Air, water, and waste pollution are major environmental challenges in Ghana.

Air pollution is Ghana’s number one environmental risk to public health and the country’s sixth-ranked overall risk (out of 19) for death. 100% of Ghana’s population is exposed to PM2.5 levels exceeding WHO guidelines. This is primarily due to the impacts caused by household air pollution (causing about 8,800 premature deaths), and secondarily by ambient air pollution (about 7,200 premature deaths) in rural and urban areas. Air pollution’s disease burden is disproportionately borne by infants and the elderly [1].

In Ghana, over 3,000 metric tons of plastic waste is generated every day—equivalent to 1.1 million metric tons per year— and an estimated 86% roughly is mismanaged. This results in widespread environmental and urban pollution, which has become commonplace in nearly every community in Ghana over the past 20 years, and contributes to disasters, especially flooding and cholera outbreaks. The impact on air pollution can also be significant given that 11% of Ghana’s waste is burned. Burning plastics releases toxic substances and greenhouse gas emissions that contribute to climate change [1].

Estimates for Ghana’s contribution to global marine debris is approximately 1% to 3% of the global total. Without comprehensive interventions, marine debris inputs are expected to soar in excess of 350,000 metric tons /year by 2025. Impacts include entanglement and ingestion by wildlife, alteration of habitats, and the transport of alien species. Freshwater environments are also vulnerable to many of the hazards that plastics pose to the marine environment [1].

E-waste has become a complicated challenge and significant environmental issue in Ghana. Inappropriate processing of e-waste can cause detrimental environmental and public health effects as toxic heavy metals such as arsenic, cadmium, copper, nickel, and mercury, and hazardous contaminants, such as dioxins and dioxin-like compounds are released [1].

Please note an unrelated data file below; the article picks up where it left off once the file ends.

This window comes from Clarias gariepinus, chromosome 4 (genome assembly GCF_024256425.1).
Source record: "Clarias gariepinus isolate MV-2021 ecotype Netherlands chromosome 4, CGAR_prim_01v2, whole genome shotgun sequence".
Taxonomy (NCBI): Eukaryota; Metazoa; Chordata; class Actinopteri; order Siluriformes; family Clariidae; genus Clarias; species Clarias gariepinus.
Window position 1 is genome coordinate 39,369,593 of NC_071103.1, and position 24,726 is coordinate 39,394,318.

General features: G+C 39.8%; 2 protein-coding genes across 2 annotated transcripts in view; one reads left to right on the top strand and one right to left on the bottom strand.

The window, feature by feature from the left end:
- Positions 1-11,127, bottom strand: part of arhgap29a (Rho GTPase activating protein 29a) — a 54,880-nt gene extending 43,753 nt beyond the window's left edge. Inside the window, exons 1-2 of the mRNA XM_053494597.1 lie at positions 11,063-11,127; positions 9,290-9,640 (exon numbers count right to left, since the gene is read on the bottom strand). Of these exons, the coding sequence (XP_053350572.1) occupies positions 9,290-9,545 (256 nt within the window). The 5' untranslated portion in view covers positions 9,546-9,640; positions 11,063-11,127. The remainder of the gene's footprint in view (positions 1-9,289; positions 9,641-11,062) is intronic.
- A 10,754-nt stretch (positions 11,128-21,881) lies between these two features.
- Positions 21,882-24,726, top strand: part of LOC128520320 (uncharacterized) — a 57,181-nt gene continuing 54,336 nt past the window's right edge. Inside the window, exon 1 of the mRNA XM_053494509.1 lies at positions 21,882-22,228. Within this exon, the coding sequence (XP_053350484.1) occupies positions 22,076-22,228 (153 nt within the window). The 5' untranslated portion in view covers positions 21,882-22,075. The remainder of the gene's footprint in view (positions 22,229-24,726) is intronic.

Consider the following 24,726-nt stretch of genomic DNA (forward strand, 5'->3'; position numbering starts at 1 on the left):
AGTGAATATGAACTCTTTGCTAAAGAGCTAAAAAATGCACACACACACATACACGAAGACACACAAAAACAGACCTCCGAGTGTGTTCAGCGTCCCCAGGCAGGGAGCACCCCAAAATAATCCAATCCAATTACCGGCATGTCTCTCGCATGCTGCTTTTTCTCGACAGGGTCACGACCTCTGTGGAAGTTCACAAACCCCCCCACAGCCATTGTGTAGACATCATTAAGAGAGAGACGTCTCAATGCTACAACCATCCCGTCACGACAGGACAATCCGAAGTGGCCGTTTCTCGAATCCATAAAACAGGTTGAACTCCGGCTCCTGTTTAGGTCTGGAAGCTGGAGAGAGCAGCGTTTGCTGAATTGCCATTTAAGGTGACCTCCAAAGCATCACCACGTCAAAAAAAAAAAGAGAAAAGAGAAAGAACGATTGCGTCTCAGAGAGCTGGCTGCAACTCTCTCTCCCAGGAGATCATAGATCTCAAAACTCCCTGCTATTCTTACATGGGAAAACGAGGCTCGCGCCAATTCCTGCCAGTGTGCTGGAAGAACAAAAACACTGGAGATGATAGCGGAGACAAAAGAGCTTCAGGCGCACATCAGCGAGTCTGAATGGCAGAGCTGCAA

The quality of naturally occurring surface waters and groundwater in Ghana some years back was generally good, until the recent phenomenon of pollution [2]. Water pollution causes significant damage (equivalent to 3% of GDP) due to the health effects of an inadequate water supply, poor sanitation, and inadequate hygiene (about 10,600 early deaths), as well as discharge of solid waste, industrial effluents, and toxic substances into water systems [1].


Rapid urbanization presents Ghana with a pressing challenge in air quality management [1]available data indicates that the capital Accra has consistently high levels of air pollution. Contributors to poor air quality in Ghana include the mining, forestry, and cement industries, aluminum smelting, vehicle emissions, and waste burning. Seasonal variations in pollution also exist, with highest levels occurring in December and January due to dust blowing from the Sahara Desert [3].

In addition, an estimated 20.5 million Ghanaians—over 70% of the population—burn solid fuels, like fuelwood, charcoal, and dung, in their homes for cooking and heating. Households use open fires or inefficient cookstoves—often in confined, poorly ventilated spaces— contributing to high levels of indoor air pollution [1].